The Mysterious 137

The Mysterious 137

If you have ever read Cargo Cult Science by Richard Feynman, you know that he believed that there were still many things that experts, or in this case, physicists, did not know. One of these ‘unknowns’ that he pointed out often to all of his colleagues was the mysterious number 137.  This number is the value of the fine-structure constant (the actual value is one over one-hundred and thirty seven), which is defined as the charge of the electron (q) squared over the product of Planck’s constant (h) times the speed of light (c). This number actually represents the probability that an electron will absorb a photon. However, this number has more significance in the fact that it relates three very important domains of physics: electromagnetism in the form of the charge of the electron, relativity in the form of the speed of light, and quantum mechanics in the form of Planck’s constant. Since the early 1900’s, physicists have thought that this number might be at the heart of a GUT, or Grand Unified Theory, which could relate the theories of electromagnetism, quantum mechanics, and most especially gravity.  However, physicists have yet to find any link between the number 137 and any other physical law in the universe. It was expected that such an important equation would generate an important number, like one or pi, but this was not the case. In fact, about the only thing that the number relates to at all is the room in which the great physicist Wolfgang Pauli died: room 137. So whenever you think that science has finally discovered everything it possibly can, remember Richard Feynman and the number 137.

Dr. Bill Riemers writes: classical physics tells us that electrons captured by element #137 (as yet undiscovered and unnamed) of the periodic table will move at the speed of light. The idea is quite simple, if you don’t use math to explain it. 137 is the odds that an electron will absorb a single photon. Protons and electrons are bound by interactions with photons. So when you get 137 protons, you get 137 photons, and you get a 100% chance of absorption. An electron in the ground state will orbit at the speed of light. This is the electromagnetic equivalent of a black hole. For gravitational black hole, general relativity comes to the rescue to prevent planets from orbiting at the speed of light and beyond. For an electromagnetic black hole, general relativity comes to the rescue and saves element 137 from having electrons moving faster than the speed of light. However, even with general relativity, element 139 would still have electrons moving faster than light. According to Einstein, this is an impossibility. Thus proving that we still don’t understand 137.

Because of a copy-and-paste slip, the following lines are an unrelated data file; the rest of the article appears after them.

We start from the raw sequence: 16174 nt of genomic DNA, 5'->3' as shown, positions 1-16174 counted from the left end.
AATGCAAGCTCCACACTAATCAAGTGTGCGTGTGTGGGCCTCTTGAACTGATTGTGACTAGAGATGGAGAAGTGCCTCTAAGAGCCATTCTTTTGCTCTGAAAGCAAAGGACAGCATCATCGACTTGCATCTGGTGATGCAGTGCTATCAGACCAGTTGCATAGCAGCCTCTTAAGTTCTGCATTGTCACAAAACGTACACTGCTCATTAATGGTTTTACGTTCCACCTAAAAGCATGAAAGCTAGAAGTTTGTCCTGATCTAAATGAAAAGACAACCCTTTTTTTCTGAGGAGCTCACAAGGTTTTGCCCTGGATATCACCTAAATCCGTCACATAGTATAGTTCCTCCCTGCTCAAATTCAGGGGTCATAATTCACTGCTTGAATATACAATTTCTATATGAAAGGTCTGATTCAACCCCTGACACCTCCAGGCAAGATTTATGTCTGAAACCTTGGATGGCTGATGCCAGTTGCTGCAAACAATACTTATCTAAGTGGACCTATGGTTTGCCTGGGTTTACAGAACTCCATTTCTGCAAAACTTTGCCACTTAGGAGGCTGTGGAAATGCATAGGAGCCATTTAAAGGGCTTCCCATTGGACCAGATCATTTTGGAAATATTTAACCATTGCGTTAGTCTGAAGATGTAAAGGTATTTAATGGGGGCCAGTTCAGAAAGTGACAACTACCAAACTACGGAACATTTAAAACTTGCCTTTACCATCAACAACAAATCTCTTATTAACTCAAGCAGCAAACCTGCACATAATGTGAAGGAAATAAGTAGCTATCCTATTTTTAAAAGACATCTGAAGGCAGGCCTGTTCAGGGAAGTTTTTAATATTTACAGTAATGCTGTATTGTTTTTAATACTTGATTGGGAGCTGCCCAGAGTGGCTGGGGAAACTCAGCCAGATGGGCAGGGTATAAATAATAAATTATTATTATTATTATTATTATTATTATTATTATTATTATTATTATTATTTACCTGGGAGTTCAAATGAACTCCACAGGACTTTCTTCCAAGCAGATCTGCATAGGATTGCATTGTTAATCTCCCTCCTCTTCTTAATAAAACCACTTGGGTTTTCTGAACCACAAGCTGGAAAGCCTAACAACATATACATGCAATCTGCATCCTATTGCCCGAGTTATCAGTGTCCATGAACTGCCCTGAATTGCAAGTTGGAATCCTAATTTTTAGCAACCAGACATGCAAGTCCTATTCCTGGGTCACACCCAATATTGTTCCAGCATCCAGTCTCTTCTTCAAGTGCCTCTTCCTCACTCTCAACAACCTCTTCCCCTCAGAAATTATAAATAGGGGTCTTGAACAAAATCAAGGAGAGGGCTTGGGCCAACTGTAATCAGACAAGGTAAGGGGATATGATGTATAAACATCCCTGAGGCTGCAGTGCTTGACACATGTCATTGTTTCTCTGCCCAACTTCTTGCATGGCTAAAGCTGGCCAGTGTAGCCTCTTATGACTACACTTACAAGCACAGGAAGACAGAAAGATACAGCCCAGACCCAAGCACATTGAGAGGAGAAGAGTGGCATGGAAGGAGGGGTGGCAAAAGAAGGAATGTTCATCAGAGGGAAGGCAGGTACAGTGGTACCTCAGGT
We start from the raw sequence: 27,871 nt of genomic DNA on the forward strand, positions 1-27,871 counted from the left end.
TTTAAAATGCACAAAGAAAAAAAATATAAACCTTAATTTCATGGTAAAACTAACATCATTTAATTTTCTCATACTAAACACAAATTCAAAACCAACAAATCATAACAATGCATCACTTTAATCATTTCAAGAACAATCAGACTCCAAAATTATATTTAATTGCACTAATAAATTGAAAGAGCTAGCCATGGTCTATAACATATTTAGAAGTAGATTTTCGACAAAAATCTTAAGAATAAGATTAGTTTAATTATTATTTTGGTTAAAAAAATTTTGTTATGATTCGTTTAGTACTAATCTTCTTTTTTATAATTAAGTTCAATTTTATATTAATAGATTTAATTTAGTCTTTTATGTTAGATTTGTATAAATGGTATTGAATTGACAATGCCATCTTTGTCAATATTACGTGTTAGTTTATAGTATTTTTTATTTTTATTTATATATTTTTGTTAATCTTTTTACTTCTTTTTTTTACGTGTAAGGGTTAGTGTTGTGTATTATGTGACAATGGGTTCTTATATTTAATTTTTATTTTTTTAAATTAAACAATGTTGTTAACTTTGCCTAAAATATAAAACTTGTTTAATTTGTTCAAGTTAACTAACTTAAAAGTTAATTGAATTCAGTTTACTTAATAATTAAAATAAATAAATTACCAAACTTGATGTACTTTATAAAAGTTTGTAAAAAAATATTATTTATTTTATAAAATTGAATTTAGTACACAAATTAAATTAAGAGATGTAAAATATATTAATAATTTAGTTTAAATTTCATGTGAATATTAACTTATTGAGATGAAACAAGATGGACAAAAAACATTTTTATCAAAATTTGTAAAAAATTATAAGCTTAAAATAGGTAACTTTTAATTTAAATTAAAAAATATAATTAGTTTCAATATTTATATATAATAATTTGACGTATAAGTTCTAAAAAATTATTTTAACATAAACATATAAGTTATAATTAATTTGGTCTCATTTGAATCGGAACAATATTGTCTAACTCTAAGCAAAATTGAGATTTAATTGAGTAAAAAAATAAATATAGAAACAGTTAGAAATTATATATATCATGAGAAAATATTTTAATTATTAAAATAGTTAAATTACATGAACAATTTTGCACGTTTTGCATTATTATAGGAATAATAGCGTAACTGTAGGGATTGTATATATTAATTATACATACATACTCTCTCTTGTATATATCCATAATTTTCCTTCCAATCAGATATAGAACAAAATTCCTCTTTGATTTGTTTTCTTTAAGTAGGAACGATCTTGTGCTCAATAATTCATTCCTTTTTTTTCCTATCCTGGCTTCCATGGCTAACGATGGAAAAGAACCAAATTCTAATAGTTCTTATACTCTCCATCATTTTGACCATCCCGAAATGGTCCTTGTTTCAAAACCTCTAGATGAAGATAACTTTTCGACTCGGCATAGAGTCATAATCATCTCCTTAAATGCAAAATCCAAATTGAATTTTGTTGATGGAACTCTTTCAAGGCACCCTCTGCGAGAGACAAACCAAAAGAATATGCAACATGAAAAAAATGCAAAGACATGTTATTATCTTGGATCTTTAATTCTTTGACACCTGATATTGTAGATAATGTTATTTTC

Dr. James G. Gilson contributes more with his Solution to a 20th Century Mystery: Feynman’s conjecture of a relation between a, the fine structure
constant, and n.

Feynman’s Conjecture: A general connection of the quantum coupling constants with p was anticipated by R. P. Feynman in a remarkable intuitional leap some 40 years ago as can be seen from the following much quoted extract from one of Feynman’s books.

There is a most profound and beautiful question associated with the observed coupling constant, e, the amplitude for a real electron to emit or absorb a real photon. It is a simple number that has been experimentally determined to be close to -0.08542455. (My physicist friends won’t recognize this number, because they like to remember it as the inverse of its square: about 137.03597 with about an uncertainty of about 2 in the last decimal place. It has been a mystery ever since it was discovered more than fifty years ago, and all good theoretical physicists put this number up on their wall and worry about it.) Immediately you would like to know where this number for a coupling comes from: is it related to p or perhaps to the base of natural logarithms?  Nobody knows. It’s one of the greatest damn mysteries of physics: a magic number that comes to us with no understanding by man. You might say the “hand of God” wrote that number, and “we don’t know how He pushed his pencil.” We know what kind of a dance to do experimentally to measure this number very accurately, but we don’t know what kind of dance to do on the computer to make this number come out, without putting it in secretly!

The Solution: It will here be shown that this problem has a remarkably simple solution confirming Feynman’s conjecture. Let P(n) be the perimeter length of an n sided polygon and r(n) be the distance from its centre to the centre of a side. In analogy with the definition of p = C /2r we can define an integer dependent generalization, p(n), of p as p(n) = P(n) / (2r(n)) = n tan(p / n).  Let us define a set of constants {a(n1,n2)} dependent on the integers n1 n2 as a(<n1, n2) = a(n1, ∞) p(n1 x n2) /p, ………………………* where a(n1,∞) = cos(p / n1) / n1.  The numerical value of a, the fine structure constant, is given by the special case n1 = 137, n2 = 29.  Thus a = a(137,29) = 0.0072973525318… The experimental value for a is aexp = 0.007297352533(27), the (27) is +/- the experimental uncertainty in the last two digits.

The very simple relation * between a, the fine structure constant, p and p(n) confirms Feynman’s conjecture and also his amazing intuitional skills.

Link: For details of how the formula * was obtained and some of the consequences arising from it visit the website: http://www.fine-structure-constant.org/.